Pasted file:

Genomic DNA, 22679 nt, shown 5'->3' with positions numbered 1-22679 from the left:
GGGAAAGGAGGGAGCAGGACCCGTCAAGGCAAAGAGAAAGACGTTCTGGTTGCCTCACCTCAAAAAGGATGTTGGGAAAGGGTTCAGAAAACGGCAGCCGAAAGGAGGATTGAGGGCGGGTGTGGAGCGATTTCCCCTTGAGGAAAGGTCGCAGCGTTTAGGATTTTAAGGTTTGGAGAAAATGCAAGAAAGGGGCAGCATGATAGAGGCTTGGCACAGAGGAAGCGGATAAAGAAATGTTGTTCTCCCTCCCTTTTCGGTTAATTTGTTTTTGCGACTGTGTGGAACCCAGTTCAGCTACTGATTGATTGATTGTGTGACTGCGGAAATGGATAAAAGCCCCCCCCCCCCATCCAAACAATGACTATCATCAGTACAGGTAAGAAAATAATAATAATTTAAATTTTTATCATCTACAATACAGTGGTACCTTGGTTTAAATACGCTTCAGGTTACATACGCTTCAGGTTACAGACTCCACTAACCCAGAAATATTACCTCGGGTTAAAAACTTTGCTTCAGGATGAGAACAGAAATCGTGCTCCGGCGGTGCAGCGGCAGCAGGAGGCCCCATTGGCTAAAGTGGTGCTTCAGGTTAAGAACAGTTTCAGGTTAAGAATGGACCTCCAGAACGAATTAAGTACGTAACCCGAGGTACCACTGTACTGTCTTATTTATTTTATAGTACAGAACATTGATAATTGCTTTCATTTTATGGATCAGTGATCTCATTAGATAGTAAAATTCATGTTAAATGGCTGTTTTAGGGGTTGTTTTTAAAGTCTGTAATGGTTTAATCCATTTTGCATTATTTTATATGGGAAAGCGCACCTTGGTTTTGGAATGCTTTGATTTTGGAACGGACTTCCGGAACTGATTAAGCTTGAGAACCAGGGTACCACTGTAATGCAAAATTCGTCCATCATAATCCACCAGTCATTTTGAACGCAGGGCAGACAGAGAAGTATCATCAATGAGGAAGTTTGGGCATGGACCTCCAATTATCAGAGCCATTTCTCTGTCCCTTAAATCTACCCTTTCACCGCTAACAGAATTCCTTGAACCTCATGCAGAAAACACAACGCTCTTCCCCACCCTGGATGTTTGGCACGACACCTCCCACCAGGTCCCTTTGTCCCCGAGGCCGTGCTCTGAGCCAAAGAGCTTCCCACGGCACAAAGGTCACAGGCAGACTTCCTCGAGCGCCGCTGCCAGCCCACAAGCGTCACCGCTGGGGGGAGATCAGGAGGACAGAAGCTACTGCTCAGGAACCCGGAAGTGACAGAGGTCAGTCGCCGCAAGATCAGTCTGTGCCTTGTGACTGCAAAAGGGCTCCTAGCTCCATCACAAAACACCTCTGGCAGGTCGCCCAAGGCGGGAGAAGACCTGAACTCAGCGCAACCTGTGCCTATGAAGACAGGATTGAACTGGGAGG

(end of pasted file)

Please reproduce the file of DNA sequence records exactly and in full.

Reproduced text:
Genomic DNA, 22679 nt, shown 5'->3' with positions numbered 1-22679 from the left:
GGGAAAGGAGGGAGCAGGACCCGTCAAGGCAAAGAGAAAGACGTTCTGGTTGCCTCACCTCAAAAAGGATGTTGGGAAAGGGTTCAGAAAACGGCAGCCGAAAGGAGGATTGAGGGCGGGTGTGGAGCGATTTCCCCTTGAGGAAAGGTCGCAGCGTTTAGGATTTTAAGGTTTGGAGAAAATGCAAGAAAGGGGCAGCATGATAGAGGCTTGGCACAGAGGAAGCGGATAAAGAAATGTTGTTCTCCCTCCCTTTTCGGTTAATTTGTTTTTGCGACTGTGTGGAACCCAGTTCAGCTACTGATTGATTGATTGTGTGACTGCGGAAATGGATAAAAGCCCCCCCCCCCCATCCAAACAATGACTATCATCAGTACAGGTAAGAAAATAATAATAATTTAAATTTTTATCATCTACAATACAGTGGTACCTTGGTTTAAATACGCTTCAGGTTACATACGCTTCAGGTTACAGACTCCACTAACCCAGAAATATTACCTCGGGTTAAAAACTTTGCTTCAGGATGAGAACAGAAATCGTGCTCCGGCGGTGCAGCGGCAGCAGGAGGCCCCATTGGCTAAAGTGGTGCTTCAGGTTAAGAACAGTTTCAGGTTAAGAATGGACCTCCAGAACGAATTAAGTACGTAACCCGAGGTACCACTGTACTGTCTTATTTATTTTATAGTACAGAACATTGATAATTGCTTTCATTTTATGGATCAGTGATCTCATTAGATAGTAAAATTCATGTTAAATGGCTGTTTTAGGGGTTGTTTTTAAAGTCTGTAATGGTTTAATCCATTTTGCATTATTTTATATGGGAAAGCGCACCTTGGTTTTGGAATGCTTTGATTTTGGAACGGACTTCCGGAACTGATTAAGCTTGAGAACCAGGGTACCACTGTAATGCAAAATTCGTCCATCATAATCCACCAGTCATTTTGAACGCAGGGCAGACAGAGAAGTATCATCAATGAGGAAGTTTGGGCATGGACCTCCAATTATCAGAGCCATTTCTCTGTCCCTTAAATCTACCCTTTCACCGCTAACAGAATTCCTTGAACCTCATGCAGAAAACACAACGCTCTTCCCCACCCTGGATGTTTGGCACGACACCTCCCACCAGGTCCCTTTGTCCCCGAGGCCGTGCTCTGAGCCAAAGAGCTTCCCACGGCACAAAGGTCACAGGCAGACTTCCTCGAGCGCCGCTGCCAGCCCACAAGCGTCACCGCTGGGGGGAGATCAGGAGGACAGAAGCTACTGCTCAGGAACCCGGAAGTGACAGAGGTCAGTCGCCGCAAGATCAGTCTGTGCCTTGTGACTGCAAAAGGGCTCCTAGCTCCATCACAAAACACCTCTGGCAGGTCGCCCAAGGCGGGAGAAGACCTGAACTCAGCGCAACCTGTGCCTATGAAGACAGGATTGAACTGGGAGG